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  • I think the right therapist can really help.
    You also have to do the exercises they give you, to really get things moving.

    For me i went through some stuff and while the first therapist i saw was totally useless, the second made me feel very comfortable and was actually very insightful and helpful. I also found with the second therapist, she asked me what i wanted to get out of these sessions and then worked with me to achieve those goals. So i think knowing why you're there is helpful for getting the best results.

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  • I did therapy for 6 months for my anxiety and panic attacks. He was a pretty good therapist and for the first few months I really felt I was making breakthroughs in reducing the amount of anxiety I had. But not much progress later. I think in part because I wasn't admitting to things that were on my mind. So if you do therapy, you must be completely open to what you're feeling to get the most out of it.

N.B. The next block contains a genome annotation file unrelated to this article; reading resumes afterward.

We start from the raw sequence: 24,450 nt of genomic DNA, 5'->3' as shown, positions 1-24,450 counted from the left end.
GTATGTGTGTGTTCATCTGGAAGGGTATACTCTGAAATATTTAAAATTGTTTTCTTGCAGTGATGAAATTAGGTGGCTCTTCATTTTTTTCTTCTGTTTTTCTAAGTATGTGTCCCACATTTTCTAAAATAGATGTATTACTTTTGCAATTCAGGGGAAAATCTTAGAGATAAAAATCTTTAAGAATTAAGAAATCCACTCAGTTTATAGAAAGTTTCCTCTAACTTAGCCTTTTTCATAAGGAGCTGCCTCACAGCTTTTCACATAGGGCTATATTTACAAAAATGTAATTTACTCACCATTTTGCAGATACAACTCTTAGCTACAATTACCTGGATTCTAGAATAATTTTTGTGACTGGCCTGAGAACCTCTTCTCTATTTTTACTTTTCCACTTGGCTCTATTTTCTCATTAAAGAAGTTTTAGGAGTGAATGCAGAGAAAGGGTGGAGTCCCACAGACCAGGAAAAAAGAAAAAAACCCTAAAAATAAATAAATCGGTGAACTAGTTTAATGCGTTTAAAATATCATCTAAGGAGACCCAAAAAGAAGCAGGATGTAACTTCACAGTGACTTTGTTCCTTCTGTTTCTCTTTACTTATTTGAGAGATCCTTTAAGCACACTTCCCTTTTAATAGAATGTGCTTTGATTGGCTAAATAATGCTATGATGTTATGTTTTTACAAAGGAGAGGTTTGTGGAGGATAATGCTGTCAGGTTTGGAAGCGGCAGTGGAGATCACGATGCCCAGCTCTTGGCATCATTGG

Make sure you choose a therapist who specializes in the issue you're dealing.

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    • Thanks 😊. I'll definitely try to be as open as possible

  • Yeah a psychologist would do better than a psychiatrist. Psychiaters give you medicine, psychologists talk to you. They would want to know why you've developed this way and would help you step by step on little things you can do daily to better yourself. Don't touch the drugs if there's no necessity. If you do need drugs, your psychologist would decide that and send you to a psychiatrist if he thinks your issues are beyond simple talking and needs drugs.

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  • Like everyone else said it depends on the therapist/psychologist and you. My school provides free psychologist and psychiatrist services. I went to see one because I wasn't happy about my course in life (I was planning on dropping out of school during my last year and doing a career change). My problem wasn't the normal problem they run into at the office so she created a special plan for me to follow along with following up on the suggestions she made to make sure I followed through.